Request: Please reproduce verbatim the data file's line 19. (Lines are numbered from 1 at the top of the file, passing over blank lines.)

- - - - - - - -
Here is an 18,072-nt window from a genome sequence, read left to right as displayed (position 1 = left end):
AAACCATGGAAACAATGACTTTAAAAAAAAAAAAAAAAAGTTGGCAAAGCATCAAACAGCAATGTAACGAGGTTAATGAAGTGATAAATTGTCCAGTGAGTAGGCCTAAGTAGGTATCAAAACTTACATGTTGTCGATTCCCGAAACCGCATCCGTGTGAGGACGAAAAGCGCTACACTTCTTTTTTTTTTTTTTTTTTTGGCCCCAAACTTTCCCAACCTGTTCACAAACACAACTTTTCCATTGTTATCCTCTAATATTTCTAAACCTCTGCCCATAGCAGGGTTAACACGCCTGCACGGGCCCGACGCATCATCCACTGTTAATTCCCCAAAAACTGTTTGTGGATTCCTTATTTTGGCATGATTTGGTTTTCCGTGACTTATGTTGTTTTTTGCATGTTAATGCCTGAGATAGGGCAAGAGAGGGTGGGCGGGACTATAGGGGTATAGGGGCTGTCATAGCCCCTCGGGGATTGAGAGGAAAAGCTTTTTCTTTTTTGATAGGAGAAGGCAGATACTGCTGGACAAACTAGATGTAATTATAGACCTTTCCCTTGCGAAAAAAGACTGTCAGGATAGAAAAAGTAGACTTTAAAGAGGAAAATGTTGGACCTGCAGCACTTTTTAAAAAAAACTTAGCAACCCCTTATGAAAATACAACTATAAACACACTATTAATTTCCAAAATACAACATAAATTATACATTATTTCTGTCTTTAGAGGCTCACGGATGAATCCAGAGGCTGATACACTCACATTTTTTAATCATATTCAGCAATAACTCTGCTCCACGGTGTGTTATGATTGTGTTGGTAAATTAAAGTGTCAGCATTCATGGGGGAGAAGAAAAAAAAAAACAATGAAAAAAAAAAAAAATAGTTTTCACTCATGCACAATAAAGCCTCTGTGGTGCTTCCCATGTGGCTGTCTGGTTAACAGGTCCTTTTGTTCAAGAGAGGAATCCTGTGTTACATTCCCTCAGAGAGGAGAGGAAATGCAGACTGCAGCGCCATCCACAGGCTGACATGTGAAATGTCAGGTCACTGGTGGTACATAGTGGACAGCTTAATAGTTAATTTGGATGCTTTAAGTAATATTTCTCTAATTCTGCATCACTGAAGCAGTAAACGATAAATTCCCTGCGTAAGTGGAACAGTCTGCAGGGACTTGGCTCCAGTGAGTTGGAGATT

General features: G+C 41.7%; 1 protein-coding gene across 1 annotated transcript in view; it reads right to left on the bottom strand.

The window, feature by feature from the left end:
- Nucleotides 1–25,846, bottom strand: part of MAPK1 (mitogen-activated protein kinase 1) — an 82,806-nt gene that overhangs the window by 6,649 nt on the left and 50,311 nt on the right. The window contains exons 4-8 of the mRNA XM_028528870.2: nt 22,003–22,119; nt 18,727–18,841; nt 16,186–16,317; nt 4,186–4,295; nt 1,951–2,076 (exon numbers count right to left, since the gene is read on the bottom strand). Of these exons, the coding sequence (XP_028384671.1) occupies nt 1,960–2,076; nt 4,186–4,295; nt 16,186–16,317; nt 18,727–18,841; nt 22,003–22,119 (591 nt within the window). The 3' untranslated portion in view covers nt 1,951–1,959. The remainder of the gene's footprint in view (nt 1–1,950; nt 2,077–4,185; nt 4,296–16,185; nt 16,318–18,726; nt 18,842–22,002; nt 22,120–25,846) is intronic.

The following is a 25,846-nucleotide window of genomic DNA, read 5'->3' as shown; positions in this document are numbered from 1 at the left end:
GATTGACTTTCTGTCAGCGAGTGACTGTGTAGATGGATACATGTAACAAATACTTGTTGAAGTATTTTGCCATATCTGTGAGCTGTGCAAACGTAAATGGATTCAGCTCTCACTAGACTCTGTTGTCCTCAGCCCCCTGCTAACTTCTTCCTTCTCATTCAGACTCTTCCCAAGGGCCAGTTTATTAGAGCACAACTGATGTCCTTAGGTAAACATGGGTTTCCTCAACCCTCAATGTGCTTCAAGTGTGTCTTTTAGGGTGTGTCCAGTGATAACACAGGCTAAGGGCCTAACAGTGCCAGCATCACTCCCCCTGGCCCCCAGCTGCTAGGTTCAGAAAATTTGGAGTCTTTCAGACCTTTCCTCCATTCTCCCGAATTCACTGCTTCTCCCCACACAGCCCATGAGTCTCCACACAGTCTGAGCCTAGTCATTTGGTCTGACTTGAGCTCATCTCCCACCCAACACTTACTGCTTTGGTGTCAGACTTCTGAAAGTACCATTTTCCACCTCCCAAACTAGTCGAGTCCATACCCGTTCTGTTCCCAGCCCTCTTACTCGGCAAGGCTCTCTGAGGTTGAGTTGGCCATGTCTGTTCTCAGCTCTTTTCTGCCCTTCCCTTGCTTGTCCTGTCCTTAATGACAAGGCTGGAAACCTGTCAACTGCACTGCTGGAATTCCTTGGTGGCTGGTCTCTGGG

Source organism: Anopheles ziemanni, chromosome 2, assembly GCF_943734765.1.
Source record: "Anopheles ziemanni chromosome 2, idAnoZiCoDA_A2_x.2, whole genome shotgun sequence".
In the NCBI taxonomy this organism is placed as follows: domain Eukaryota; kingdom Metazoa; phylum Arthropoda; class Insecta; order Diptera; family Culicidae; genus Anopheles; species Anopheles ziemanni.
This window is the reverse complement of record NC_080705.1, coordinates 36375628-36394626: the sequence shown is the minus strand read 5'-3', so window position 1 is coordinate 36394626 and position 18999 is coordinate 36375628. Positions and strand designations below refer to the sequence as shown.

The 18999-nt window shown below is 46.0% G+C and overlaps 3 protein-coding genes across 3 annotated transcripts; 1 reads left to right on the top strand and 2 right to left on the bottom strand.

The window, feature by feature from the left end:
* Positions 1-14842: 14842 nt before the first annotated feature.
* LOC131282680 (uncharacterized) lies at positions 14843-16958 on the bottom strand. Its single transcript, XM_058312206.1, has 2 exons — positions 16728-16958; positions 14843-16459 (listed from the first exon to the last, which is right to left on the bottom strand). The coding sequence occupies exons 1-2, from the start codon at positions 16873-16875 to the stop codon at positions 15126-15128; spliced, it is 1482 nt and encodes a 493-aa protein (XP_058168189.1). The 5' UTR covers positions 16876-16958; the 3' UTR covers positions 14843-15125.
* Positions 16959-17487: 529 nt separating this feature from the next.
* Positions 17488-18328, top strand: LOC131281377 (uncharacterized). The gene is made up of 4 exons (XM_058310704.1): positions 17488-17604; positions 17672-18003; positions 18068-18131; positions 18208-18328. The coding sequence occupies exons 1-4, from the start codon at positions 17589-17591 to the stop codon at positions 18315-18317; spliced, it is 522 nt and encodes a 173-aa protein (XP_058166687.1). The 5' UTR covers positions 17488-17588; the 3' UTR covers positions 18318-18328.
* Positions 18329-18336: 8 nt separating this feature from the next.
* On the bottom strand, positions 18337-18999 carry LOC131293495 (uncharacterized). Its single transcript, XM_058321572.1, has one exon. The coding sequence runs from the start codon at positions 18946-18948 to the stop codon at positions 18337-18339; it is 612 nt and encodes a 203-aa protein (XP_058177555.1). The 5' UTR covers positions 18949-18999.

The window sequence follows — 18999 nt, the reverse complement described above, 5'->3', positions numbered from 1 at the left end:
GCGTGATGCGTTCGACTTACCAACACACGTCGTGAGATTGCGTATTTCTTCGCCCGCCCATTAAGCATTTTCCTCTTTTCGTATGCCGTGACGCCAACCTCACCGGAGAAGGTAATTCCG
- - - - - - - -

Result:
* On the bottom strand, positions 18337-18999 carry LOC131293495 (uncharacterized). Its single transcript, XM_058321572.1, has one exon. The coding sequence runs from the start codon at positions 18946-18948 to the stop codon at positions 18337-18339; it is 612 nt and encodes a 203-aa protein (XP_058177555.1). The 5' UTR covers positions 18949-18999.